I started out my asymmetrical triangle-trip through Maharastra, the state slung over the northern tip of Andhra Pradesh, with an overnight beeline to Mumbai where it cozies up to the Arabian Sea. I was heading for the Designing for Children Conference being hosted by the Design Centre at the Indian Institute of Technology in Mumbai. Long long ago, when I’d been in India for days instead of months, I submitted a proposal to this conference that looked like :
The task of a teacher is to convince a group of students that education can be entertainment; isn’t this what leads to self-motivated study, to improved retention of information, to reduced drop-out rates, and to younger siblings everywhere begging for backpacks and homework? The pre-kindergarten enthusiasm for the paraphernalia of school usually fades after a few years of the tedious process – but it doesn’t have to. Teachers have an opportunity unparalleled in any other field : to go to work and play with purpose. This academic year, I am studying the potential of non-linguistic forms of communication such as art, music, and movement to challenge educational and social inequalities by empowering underprivileged populations.
Through a series of collaborative projects, I am exploring the capacity of artistic creation to build self-esteem in students. As they are asked to tell a story about themselves or their community using heterogeneous methods of communication, students who are typically unwilling or unable to engage in the classroom can feel honored. Through experience working as teacher, tutor, and caretaker, I have consistently used creative forms of expression as the most effective way to engage with children. A range of choice in activities gives students who find themselves floundering in conventional lessons a better opportunity to utilize their talents; the process of choosing itself is an ideal forum to practice setting goals, research, organization, and presentation skills. This approach emphasizes an exchange rather than an imposition of knowledge to affirm the worth and talents students already possess and can draw on to surmount future obstacles. Potential projects incorporate academic subjects and local traditions, providing students with both confidence and competence as they assume increasing responsibility to support themselves and contribute to their community.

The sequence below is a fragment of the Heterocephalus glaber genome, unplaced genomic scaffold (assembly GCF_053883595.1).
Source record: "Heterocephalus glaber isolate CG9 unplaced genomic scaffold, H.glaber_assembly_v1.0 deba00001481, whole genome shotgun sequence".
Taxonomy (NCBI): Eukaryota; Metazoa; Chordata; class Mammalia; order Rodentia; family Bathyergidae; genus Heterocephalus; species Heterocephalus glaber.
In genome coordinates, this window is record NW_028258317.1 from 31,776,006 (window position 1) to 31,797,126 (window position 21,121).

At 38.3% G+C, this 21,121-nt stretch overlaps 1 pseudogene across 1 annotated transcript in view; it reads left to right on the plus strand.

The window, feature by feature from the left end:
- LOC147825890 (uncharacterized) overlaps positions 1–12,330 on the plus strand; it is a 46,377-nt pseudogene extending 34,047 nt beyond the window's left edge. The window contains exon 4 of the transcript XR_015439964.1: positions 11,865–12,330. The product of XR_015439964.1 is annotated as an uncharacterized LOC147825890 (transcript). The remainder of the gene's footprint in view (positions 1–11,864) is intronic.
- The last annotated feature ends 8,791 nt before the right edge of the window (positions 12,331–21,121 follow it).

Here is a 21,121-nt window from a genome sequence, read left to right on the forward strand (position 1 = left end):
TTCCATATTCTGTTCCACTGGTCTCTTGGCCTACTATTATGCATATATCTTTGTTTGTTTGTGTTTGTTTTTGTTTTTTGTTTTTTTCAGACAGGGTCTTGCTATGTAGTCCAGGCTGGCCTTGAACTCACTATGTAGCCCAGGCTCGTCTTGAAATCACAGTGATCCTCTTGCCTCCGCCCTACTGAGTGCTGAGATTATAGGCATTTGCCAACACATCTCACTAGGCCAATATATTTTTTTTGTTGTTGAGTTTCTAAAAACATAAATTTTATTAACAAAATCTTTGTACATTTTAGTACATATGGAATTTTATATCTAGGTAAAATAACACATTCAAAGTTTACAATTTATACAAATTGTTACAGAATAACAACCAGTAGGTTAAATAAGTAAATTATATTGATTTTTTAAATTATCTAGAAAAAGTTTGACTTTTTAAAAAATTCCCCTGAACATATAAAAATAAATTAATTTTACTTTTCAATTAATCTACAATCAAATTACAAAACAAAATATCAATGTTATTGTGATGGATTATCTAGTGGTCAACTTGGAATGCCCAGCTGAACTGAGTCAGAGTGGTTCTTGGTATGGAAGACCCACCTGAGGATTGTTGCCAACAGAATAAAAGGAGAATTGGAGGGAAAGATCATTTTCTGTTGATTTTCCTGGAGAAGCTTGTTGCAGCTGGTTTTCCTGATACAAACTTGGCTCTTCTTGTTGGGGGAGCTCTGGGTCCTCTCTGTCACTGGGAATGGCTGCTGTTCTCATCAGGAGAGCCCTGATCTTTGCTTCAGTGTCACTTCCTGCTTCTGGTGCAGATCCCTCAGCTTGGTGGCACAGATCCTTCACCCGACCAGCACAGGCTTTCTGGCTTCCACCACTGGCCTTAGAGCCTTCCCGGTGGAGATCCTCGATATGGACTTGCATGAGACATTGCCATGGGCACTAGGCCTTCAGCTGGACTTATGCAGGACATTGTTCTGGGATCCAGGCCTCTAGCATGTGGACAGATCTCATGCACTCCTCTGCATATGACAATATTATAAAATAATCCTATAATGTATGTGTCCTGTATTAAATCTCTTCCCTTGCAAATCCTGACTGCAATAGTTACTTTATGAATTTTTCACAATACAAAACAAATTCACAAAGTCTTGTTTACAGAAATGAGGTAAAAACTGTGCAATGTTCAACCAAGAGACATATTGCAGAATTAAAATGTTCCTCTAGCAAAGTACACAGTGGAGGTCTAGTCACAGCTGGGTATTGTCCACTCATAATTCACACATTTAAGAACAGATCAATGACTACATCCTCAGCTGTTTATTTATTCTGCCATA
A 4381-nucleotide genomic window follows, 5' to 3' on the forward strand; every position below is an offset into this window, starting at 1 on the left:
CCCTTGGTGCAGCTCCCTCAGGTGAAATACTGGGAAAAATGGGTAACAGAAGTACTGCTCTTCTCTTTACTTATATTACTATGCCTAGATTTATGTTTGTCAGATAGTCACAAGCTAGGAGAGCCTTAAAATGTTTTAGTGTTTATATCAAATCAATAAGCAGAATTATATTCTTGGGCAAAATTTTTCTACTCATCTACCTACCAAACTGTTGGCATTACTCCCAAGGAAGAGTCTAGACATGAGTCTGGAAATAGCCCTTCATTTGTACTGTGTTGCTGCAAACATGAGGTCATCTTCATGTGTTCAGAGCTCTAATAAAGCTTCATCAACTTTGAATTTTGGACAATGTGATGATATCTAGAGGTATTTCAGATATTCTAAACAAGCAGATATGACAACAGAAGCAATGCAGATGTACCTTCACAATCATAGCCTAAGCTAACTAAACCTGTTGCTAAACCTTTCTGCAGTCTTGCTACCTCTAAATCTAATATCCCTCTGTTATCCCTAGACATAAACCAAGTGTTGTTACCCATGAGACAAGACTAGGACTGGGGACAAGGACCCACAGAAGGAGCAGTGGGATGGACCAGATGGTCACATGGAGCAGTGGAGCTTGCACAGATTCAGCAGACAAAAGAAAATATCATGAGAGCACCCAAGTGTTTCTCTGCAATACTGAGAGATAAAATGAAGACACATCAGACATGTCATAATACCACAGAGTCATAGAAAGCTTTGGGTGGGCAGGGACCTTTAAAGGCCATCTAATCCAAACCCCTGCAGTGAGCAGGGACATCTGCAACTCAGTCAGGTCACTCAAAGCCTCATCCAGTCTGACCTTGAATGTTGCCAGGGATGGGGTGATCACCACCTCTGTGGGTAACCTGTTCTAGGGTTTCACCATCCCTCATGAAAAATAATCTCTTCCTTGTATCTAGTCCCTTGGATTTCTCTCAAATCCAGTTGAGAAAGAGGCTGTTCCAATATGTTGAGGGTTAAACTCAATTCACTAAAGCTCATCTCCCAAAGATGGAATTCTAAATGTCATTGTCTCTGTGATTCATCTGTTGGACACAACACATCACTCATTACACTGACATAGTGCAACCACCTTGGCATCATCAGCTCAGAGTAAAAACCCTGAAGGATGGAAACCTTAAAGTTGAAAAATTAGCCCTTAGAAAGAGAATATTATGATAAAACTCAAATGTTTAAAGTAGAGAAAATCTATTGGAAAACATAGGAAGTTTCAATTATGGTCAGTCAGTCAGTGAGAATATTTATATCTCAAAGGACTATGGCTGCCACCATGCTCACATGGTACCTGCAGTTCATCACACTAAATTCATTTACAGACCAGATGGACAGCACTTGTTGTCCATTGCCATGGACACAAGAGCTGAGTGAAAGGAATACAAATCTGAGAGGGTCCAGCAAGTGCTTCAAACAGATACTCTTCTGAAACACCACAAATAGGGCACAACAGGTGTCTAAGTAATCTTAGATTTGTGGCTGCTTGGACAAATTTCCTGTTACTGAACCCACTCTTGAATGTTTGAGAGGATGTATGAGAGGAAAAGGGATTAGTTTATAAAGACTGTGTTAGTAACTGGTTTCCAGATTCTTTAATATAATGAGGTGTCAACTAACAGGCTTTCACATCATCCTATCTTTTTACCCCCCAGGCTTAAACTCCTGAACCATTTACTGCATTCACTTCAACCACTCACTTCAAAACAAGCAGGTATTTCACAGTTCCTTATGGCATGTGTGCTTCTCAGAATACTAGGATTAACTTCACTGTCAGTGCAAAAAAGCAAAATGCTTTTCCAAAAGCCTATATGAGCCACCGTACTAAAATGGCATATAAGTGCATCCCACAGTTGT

In the distinctly multilingual culture of Hyderabad, it is unmistakable that language can conduct power and the ability to communicate determines influence; however, the decision to be silent is sometimes more potent than clamorous voices. We will be mapping a route that moves freely between silence and sounds, improvisation and coordination as the teacher joins in listening, learning, and playing. What color is “once upon a time”? Does “a faraway land” resonate like a drum or a hum? With the responses, we are trying to discover a means of expressing local, truthful, and personal realities to captivate a potentially global audience.
And that abstract became a paper that told my favorite story, and at the conference I presented the stories of that story, and the presentation looked like :
So if you’d like some more words please have a read through the paper,
or if you’d like more images you can peruse the powerpoint,
I won’t tell the stories that wove these pieces together, because you know them already through the Large Jet.
Oh, and to wrap up this dimension, I love Mumbai. I met wonderful people, collected vibrant new ideas, fluttered happily around an art festival, and watched nightlight and daylight over a sweep of sea.
I liked the rest of Maharastra, too. Next I went inland and into mountain. Stay tuned.